Since you're not swapping v[i] with v[j], I don't understand your swaps.
    Last edited by Adak; 10-13-2010 at 01:02 PM.

  6. #6
    Registered User whiteflags's Avatar
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    Given that the array has five elements, using 0 and 4 as subscripts you want to sort would be better. The fifth subscript is actually the sixth element counting from one, and so on.

  7. #7
    Registered User blob84's Avatar
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    This is not my code, i found it in the C language book, by Kernighan and Ritchie.
    I was calling the function with qsort instead of quicksort.
    It works very well.
    But the code is not very clear, i should study it.

    Code:
    #include <stdio.h>
    void qicksort( int v[], int left, int right );
    
    int main(void) {
        int arr[] = { 3, 5, 1, 2, 4 };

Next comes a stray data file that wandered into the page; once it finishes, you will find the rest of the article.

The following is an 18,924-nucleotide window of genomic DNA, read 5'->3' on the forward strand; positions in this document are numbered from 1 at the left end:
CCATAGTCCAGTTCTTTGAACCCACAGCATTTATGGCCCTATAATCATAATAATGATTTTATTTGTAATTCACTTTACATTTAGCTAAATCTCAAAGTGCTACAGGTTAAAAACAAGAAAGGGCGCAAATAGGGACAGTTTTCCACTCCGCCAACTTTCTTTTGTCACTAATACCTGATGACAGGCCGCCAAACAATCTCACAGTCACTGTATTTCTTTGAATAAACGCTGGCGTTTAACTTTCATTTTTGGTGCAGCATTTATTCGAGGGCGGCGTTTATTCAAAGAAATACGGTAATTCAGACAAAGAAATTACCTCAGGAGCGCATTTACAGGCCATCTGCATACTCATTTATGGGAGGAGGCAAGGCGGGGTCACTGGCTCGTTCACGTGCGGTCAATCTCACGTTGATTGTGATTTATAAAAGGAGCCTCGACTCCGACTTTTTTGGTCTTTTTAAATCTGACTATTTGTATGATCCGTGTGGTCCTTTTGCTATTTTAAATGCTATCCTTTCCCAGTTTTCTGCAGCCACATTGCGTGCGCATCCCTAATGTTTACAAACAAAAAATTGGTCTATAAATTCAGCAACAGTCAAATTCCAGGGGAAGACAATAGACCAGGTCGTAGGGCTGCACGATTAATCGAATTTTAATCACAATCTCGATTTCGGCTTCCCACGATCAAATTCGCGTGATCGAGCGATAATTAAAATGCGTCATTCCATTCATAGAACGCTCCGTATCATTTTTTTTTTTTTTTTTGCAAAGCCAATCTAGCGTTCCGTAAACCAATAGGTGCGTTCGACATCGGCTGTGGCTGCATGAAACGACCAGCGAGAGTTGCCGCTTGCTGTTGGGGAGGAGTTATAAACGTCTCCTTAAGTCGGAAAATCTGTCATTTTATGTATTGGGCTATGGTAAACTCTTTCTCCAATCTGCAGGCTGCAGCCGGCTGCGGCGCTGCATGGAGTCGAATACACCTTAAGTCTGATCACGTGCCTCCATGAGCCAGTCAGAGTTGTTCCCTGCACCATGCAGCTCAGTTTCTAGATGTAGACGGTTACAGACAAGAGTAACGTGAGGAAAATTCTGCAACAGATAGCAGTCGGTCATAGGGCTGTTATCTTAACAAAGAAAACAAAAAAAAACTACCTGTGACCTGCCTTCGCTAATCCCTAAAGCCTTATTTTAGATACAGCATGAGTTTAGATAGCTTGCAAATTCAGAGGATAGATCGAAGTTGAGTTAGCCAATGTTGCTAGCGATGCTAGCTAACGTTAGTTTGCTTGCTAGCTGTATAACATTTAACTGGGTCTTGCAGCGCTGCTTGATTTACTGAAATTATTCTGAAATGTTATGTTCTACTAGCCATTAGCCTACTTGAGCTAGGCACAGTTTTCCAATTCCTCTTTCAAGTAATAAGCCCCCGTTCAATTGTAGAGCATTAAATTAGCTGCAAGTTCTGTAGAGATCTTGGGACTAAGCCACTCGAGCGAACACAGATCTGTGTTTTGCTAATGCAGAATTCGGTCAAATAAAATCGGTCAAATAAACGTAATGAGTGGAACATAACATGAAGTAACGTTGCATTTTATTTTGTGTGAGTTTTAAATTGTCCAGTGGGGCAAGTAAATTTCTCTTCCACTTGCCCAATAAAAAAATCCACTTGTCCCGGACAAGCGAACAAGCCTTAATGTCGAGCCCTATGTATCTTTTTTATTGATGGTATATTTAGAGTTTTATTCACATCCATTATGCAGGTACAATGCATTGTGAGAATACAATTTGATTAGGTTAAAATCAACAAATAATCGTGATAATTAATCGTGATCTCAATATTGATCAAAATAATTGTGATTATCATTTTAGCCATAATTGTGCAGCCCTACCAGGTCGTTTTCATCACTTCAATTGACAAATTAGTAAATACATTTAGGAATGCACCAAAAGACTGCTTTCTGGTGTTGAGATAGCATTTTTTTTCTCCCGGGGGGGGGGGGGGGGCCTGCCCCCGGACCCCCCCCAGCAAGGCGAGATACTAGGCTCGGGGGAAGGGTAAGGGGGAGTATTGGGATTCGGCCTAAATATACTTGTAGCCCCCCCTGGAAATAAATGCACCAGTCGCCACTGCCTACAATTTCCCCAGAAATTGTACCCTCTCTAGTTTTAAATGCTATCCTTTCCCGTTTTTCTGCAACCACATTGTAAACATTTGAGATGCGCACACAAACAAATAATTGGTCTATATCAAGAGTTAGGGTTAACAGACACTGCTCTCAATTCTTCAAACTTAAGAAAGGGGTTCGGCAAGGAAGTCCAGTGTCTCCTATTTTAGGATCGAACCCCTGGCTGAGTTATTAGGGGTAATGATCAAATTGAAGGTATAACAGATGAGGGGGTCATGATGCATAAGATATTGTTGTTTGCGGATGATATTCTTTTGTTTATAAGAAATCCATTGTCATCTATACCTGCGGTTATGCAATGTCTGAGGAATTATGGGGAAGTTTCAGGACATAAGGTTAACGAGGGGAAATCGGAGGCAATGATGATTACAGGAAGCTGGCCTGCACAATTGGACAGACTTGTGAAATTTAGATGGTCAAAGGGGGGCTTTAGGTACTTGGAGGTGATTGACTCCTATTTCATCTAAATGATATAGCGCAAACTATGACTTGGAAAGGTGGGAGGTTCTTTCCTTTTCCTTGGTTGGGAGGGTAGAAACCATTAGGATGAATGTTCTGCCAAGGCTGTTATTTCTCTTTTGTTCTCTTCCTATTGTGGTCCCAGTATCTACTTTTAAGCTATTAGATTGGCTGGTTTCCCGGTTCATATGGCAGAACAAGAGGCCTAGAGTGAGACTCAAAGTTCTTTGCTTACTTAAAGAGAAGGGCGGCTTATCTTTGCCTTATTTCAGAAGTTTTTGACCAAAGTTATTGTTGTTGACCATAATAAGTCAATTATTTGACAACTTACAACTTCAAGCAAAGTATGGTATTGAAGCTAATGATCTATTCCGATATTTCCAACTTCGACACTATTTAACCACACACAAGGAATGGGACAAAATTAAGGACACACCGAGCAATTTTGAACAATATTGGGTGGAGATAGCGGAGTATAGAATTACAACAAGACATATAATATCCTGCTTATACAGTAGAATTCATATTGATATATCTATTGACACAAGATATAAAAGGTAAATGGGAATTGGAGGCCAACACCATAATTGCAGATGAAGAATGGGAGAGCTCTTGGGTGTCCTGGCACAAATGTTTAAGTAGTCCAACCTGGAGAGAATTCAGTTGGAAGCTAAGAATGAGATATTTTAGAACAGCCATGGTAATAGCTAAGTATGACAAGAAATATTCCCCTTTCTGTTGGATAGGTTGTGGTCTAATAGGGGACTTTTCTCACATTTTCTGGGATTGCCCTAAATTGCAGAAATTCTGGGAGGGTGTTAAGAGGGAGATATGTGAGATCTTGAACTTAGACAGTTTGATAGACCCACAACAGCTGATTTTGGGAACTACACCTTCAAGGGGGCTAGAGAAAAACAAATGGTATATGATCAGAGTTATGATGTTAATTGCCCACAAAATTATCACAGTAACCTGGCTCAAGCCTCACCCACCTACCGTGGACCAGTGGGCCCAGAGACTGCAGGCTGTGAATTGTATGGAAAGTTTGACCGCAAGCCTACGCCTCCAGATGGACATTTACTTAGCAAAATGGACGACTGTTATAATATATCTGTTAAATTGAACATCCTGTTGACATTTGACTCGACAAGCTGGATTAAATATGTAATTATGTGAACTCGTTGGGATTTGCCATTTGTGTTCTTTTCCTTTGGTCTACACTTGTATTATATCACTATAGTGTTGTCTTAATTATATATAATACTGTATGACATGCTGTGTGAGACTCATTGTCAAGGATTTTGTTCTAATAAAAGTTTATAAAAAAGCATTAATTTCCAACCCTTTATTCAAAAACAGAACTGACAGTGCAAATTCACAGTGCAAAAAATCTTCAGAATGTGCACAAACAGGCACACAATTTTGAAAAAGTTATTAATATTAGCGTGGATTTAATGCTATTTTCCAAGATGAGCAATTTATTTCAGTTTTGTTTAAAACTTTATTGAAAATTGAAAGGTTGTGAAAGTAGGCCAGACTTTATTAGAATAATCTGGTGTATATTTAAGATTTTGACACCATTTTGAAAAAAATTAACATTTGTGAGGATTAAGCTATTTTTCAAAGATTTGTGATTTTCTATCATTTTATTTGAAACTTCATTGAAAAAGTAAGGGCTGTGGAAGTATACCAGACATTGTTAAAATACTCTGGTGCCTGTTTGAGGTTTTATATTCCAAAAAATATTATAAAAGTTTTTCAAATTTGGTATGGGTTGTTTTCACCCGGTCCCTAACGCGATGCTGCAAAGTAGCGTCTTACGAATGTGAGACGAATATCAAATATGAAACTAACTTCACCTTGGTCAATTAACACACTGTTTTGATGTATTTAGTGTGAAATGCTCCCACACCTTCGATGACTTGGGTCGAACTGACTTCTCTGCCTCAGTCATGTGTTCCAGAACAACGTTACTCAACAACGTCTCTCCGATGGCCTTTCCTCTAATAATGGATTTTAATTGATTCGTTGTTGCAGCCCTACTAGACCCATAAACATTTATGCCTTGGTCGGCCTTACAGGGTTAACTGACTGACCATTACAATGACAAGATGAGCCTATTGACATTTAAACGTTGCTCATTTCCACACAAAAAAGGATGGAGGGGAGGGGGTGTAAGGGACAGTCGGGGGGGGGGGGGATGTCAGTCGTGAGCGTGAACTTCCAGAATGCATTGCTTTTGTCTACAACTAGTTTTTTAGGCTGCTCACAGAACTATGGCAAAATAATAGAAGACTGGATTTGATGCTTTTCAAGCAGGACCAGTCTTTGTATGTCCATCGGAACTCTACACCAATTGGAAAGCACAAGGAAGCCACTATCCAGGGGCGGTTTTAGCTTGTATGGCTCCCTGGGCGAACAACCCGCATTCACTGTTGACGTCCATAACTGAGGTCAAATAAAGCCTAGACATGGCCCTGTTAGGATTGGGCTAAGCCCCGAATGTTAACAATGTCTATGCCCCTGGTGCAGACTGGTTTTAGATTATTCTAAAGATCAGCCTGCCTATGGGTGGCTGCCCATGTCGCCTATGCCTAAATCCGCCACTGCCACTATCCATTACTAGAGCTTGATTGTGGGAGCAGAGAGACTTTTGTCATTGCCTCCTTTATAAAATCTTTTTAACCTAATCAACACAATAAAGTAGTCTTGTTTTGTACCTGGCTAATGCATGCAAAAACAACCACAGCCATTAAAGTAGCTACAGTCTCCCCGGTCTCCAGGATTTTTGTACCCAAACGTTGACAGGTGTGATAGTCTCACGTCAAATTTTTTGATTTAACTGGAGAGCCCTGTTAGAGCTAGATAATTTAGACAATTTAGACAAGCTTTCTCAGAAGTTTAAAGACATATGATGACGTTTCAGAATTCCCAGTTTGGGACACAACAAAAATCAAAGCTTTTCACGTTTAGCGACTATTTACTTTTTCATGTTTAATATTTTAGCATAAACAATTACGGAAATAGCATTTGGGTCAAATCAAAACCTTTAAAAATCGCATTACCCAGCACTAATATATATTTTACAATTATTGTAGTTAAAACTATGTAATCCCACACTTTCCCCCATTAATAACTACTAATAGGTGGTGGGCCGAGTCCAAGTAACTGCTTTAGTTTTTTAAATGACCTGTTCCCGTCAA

qicksort( arr, 0, 4 );    
        int i;
        for ( i = 0; i < 5; i++ )    
            printf("num=%d\n",  arr[i] );
    }
    
        /* qsort: sort v[left]...v[right] into increasing order */
        void qicksort(int v[], int left, int right) {
            int i, last;
            void swap(int v[], int i, int j);
            if (left >= right) /* do nothing if array contains */
            return;
            /* fewer than two elements */
            swap(v, left, (left + right)/2); /* move partition elem */
            last = left;
            /* to v[0] */
            for (i = left + 1; i <= right; i++) /* partition */
            if (v[i] < v[left])
            swap(v, ++last, i);
            swap(v, left, last);
            /* restore partition elem */
            qicksort(v, left, last-1);